Annals of Indian Academy of Neurology
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Year : 2022  |  Volume : 25  |  Issue : 6  |  Page : 1170-1173

Familial CNS-Isolated hemophagocytic lymphohistiocytosis due to a novel PRF1 mutation triggered by SARS-CoV2

1 Department of Neurology, University of Northwestern, Chicago, IL, USA
2 Department of Pediatric Neurology, Our Lady of the Lake Children's Hospital, Baton Rouge, LA, USA
3 Department of Neurology; Department of Pediatrics, University of Texas Southwestern Medical Center, Dallas, TX, USA

Correspondence Address:
Natalia Gonzalez Caldito
Northwestern Memorial Hospital, 259 E Erie St 19th Floor, Chicago, IL 60611
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Source of Support: None, Conflict of Interest: None

DOI: 10.4103/aian.aian_719_22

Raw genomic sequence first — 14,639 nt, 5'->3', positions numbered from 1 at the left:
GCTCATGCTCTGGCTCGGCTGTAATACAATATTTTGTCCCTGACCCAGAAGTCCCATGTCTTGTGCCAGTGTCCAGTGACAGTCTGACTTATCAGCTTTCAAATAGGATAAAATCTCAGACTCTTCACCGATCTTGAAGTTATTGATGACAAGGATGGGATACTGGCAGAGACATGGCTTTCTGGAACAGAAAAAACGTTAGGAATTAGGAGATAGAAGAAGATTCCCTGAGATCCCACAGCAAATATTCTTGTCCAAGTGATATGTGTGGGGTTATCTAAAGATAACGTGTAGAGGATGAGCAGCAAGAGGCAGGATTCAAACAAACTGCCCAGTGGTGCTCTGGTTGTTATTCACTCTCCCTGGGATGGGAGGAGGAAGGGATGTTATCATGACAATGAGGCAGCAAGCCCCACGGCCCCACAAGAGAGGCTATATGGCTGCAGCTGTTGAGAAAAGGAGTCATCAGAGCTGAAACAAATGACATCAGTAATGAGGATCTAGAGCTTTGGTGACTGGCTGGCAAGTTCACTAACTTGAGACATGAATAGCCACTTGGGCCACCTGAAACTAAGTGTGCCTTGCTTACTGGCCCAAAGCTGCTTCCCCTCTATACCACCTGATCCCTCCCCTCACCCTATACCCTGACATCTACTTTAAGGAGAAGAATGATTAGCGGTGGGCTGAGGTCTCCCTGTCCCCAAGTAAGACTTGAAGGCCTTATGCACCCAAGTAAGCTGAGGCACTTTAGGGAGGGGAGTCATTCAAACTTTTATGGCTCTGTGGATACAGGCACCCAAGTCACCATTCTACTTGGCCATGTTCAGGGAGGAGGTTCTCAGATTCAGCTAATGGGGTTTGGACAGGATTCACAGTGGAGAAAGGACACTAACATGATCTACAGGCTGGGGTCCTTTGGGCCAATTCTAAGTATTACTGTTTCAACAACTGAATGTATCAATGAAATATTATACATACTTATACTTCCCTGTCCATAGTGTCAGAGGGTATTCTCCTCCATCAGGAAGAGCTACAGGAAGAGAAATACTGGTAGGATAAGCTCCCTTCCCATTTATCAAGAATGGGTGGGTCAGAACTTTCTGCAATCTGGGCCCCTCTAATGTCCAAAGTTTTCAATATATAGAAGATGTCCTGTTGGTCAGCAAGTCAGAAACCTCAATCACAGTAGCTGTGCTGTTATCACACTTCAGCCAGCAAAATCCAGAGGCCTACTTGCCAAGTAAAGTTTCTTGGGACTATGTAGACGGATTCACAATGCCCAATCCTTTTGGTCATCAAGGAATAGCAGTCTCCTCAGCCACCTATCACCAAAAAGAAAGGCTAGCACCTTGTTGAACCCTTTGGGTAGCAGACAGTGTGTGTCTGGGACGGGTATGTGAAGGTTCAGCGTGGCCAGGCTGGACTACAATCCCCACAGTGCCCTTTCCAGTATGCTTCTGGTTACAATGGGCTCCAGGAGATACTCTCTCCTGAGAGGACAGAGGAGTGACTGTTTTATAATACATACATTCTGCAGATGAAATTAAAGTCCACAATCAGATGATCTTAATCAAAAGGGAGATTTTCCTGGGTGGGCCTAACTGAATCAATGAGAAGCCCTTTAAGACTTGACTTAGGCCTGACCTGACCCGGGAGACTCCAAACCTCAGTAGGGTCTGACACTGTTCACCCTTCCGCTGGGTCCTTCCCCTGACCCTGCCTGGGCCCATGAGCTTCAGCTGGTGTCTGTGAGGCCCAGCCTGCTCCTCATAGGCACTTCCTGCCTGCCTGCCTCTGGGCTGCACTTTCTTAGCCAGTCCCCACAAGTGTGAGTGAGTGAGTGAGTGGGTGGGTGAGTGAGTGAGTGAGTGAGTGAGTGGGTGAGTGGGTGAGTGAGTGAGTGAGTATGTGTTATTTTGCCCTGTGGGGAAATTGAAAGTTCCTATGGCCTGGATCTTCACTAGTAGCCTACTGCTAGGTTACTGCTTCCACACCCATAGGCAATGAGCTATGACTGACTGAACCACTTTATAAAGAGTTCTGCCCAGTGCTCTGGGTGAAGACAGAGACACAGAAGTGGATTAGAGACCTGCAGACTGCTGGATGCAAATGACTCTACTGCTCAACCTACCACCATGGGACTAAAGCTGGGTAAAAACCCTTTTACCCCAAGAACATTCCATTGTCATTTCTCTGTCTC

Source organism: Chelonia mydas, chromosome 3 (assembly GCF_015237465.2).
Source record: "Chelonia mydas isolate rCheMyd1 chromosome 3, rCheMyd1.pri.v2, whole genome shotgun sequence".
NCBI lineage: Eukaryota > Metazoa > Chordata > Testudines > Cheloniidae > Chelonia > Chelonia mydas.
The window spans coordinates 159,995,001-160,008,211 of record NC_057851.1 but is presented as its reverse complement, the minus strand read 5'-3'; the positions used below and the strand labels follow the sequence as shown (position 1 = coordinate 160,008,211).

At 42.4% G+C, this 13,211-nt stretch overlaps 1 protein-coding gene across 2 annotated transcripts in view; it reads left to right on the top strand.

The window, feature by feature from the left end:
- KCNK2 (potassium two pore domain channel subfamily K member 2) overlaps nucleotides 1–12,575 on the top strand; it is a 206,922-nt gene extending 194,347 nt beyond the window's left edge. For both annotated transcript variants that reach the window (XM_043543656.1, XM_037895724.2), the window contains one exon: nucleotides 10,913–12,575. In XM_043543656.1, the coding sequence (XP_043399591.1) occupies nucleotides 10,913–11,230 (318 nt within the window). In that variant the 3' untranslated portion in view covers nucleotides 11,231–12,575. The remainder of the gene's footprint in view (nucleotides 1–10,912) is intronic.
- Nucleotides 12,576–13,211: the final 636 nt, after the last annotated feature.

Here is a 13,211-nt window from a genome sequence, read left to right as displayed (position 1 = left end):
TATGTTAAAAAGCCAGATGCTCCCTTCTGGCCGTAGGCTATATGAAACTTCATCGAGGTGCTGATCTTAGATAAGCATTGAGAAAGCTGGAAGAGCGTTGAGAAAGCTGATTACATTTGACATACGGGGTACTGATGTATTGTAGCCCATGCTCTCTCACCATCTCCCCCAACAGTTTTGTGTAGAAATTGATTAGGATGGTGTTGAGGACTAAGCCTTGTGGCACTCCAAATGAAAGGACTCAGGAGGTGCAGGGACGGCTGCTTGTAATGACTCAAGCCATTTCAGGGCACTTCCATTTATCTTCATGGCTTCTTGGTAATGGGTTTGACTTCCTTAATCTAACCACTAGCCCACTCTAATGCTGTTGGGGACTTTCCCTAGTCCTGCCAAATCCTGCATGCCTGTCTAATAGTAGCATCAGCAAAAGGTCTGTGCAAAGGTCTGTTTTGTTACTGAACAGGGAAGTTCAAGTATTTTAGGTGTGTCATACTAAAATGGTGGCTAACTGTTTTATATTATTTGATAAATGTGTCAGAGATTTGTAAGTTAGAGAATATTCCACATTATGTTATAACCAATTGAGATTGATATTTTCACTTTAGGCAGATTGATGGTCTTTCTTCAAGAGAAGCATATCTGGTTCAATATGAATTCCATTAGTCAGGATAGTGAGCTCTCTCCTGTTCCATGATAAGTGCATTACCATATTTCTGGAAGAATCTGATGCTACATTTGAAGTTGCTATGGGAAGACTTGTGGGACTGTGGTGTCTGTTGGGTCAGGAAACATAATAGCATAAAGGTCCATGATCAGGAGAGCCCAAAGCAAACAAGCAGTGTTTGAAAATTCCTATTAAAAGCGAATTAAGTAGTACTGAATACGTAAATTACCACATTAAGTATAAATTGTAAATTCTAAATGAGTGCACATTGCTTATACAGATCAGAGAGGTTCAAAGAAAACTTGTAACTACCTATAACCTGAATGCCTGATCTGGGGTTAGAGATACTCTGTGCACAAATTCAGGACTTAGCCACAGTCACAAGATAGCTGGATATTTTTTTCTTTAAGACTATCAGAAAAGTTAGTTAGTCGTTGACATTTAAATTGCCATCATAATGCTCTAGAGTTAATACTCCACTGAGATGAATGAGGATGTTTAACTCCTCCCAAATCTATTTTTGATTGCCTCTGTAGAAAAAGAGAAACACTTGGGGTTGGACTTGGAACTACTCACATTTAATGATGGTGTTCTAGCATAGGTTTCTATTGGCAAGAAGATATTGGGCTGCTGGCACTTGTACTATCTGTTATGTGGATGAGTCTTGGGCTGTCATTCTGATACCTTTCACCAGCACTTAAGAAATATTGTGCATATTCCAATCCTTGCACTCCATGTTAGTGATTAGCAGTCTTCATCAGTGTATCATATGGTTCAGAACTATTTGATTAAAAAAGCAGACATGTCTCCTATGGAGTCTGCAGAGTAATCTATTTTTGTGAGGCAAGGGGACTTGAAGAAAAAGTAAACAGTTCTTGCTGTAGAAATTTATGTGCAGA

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Background: Hemophagocytic lymphohistiocytosis (HLH) is a potentially fatal hyperinflammatory condition that presents with fever, hepatosplenomegaly, and characteristic laboratory findings. Mutations in the perforin gene PRF1 have been implicated in cases of familial HLH (fHLH) and can cause isolated CNS-HLH in the absence of systemic HLH. Results: A five year-old boy presented with three weeks of headache, blurry vision, and emesis. He was diagnosed with acute disseminated encephalomyelitis (ADEM), thought to be triggered by SARS-CoV-2 given positive nasopharyngeal testing. He completed a five day course of high dose IV methylprednisolone and plasma exchange. In the subsequent months, he was admitted twice due to worsening clinical and radiological activity and after several courses of IV pulse steroids, plasmapheresis, and IV immunoglobulin (IVIG), his condition stabilized with rituximab and monthly IVIG. A few months later, his younger brother presented with a similar syndrome. It was discovered that his parents were second cousins, leading to concern for a genetic disorder. Genetic testing revealed a homozygous mutation for PRF1 in both siblings (variant c.4422G>A). Conclusions: This is the first presentation of CNS-isolated familial HLH triggered by SARS-CoV-2 in the pediatric population. Furthermore, this is the first report of this specific PRF1 mutation, the variant c.4422G>A, as pathogenic. It highlights the relevance of genetic testing in pediatric neuroinflammatory disorders that do not respond adequately to conventional treatments. It is possible that as our knowledge in neurogenetics develops, certain genes will be identified as predisposing factors to syndromes such as ADEM.

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